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Olympic souvenir: a buffalo?

13 at Soldier Hollow will be sold during the Games

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SOLDIER HOLLOW — When the Olympics end, visitors will be able to take with them memories, ticket stubs, pins and, if they choose, 1,250 pounds of bison on the hoof.

They come with mangy coat, stubby legs, sharp horns, big head and are sometime cantankerous, especially when not fed, but, nonetheless, are as real an American buffalo as there exists today.

And, 13 lucky bidders will be able to own one of the real-life props that will be on display at Soldier Hollow, venue for the nordic events, during the Games.

"After Nagano," explained Courtland Nelson, director of the Utah Division of Parks and Recreation, "we felt it important we give our guests a Western experience. What better way than to show them one of the icons of the American West."

Early Monday, 13 buffalo from the herd on Antelope Island were loaded into trucks and driven to a four-acre compound specially built for the animals at the Olympic site. There will be two cows, six yearlings, four calves and one 3-year-old bull that tips the scales at 1,250 pounds.

After the Games, the 13 buffalo will be sold.

"We're not sure how we're going to handle the sale," said Steve Bates, wildlife manager for the DPR. "We're looking at the (Bureau of Land Management's) program to sell wild horses and burros. It makes sense to sell them rather than go to the expense of hauling them back to the island.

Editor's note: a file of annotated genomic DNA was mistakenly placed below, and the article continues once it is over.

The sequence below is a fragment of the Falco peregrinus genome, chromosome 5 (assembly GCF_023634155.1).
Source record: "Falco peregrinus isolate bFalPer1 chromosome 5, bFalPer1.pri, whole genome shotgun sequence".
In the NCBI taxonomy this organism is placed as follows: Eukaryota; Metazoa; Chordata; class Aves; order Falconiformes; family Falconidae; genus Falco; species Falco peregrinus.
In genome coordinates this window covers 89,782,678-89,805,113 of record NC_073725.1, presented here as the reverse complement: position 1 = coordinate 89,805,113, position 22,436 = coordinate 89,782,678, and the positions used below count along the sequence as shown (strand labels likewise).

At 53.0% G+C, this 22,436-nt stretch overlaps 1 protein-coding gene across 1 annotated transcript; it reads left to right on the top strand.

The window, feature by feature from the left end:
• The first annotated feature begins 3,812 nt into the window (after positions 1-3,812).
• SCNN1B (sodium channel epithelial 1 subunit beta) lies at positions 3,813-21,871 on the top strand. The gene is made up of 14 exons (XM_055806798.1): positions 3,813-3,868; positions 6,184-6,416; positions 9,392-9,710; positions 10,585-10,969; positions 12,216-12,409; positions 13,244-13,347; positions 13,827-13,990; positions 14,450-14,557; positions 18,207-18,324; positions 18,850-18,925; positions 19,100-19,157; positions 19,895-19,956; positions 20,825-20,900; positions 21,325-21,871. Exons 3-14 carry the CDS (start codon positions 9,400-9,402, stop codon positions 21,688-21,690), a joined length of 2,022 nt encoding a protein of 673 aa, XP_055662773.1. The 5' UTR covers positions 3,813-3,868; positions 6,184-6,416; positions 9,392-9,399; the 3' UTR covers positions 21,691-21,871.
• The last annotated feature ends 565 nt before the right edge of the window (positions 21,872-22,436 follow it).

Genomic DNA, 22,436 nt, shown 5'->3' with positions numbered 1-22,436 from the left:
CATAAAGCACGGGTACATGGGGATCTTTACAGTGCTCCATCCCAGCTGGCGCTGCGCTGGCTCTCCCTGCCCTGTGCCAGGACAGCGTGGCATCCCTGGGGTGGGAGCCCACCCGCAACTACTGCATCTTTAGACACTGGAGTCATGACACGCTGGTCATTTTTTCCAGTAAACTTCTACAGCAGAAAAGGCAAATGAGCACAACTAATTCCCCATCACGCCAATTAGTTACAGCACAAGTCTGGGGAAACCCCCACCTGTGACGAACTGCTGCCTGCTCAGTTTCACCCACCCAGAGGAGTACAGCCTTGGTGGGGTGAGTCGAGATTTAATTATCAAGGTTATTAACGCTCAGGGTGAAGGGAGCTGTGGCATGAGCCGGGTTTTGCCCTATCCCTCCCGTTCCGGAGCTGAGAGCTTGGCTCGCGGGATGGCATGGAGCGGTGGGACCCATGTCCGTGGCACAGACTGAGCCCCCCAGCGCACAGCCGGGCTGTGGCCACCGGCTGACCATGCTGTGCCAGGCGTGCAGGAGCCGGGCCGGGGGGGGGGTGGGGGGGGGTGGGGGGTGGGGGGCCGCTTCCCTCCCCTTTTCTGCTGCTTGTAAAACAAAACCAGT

"We had a bumper crop of calves this past year, and right now we have 150 excess buffalo that we'll be selling later."

Nelson said the original idea was to show three animals identified with the West — wild horses, buffalo and elk. The elk were to have come from a private owner, but a link to a ranch in Colorado found to have chronic waste disease scuttled those plans.

So for now it will be buffalo from Antelope Island and wild horses from the BLM's herd that will be on site to complement the planned Old West program, will include mountain men, members of the Ute Indian tribe and black-powder shooting exhibitions.

Visitors will not be allowed to get too close to the double-fenced compound holding the buffalo, but a scheduled morning feeding near the roadside will take place during those times when buses are bringing visitors to the venue.

"The location of the compound is such that people will be able to have a very good view of the buffalo," explained Nelson.

Each year, the DPR sells excess buffalo from Antelope Island. The island habitat is able to sustain a heard of about 550 animals. This year more than 800 were corralled during the annual roundup in November. Money from the sale of the buffalo is used to improve island conditions for the animals.

Bates said people buy the buffalo for a number of reasons. "Some use them to start a herd or enlarge one. Some buy the buffalo for the meat. Buffalo meat is one of the healthiest red meats you can get. It has much lower cholesterol than beef or pork."

Buyers come from all over the country to choose animals from the island herd.

"We even had a couple from France this year that were interested. The sale never went through, but there was interest," he added.

The island bison are special in a number of ways. For one, they're disease free. Each year they are rounded up, tested and vaccinated.

For another, genetic comparisons show that the island buffalo are the closest living relatives to the early American buffalo that roamed the plains a century ago.

So, who knows, within the next couple of months, menus around the world could be serving buffalo burgers or bison stew — compliments of the Olympics.


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